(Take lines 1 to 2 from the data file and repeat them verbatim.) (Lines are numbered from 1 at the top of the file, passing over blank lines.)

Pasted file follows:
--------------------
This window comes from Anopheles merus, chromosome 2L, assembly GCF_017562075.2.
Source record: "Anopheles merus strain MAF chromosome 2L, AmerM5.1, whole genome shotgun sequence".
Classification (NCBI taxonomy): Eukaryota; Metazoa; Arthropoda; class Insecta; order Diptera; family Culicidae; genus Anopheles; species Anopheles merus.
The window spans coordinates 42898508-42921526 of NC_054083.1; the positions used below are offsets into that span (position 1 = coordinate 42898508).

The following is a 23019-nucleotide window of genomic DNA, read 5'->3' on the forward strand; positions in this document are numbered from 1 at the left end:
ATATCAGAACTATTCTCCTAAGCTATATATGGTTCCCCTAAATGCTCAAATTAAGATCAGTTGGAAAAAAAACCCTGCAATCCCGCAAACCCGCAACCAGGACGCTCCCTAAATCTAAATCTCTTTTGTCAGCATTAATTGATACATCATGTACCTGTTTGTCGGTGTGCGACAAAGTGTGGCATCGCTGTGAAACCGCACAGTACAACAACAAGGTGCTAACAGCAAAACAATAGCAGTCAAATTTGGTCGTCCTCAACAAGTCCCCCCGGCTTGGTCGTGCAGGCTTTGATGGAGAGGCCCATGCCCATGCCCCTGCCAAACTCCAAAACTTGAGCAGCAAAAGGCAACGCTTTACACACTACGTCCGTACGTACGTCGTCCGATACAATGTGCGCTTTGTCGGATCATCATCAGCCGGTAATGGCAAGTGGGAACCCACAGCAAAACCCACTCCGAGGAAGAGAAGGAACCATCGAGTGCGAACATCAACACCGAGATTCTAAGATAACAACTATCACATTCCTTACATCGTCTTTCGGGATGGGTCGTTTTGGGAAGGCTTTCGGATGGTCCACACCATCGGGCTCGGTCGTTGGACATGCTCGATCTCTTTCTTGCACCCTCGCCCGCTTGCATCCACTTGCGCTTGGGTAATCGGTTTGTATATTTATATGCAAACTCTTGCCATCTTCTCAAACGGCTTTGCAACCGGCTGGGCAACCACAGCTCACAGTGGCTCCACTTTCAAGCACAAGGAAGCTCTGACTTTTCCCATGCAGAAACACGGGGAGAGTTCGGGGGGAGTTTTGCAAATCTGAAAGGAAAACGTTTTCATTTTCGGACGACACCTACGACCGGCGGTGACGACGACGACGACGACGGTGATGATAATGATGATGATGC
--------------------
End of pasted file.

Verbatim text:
This window comes from Anopheles merus, chromosome 2L, assembly GCF_017562075.2.
Source record: "Anopheles merus strain MAF chromosome 2L, AmerM5.1, whole genome shotgun sequence".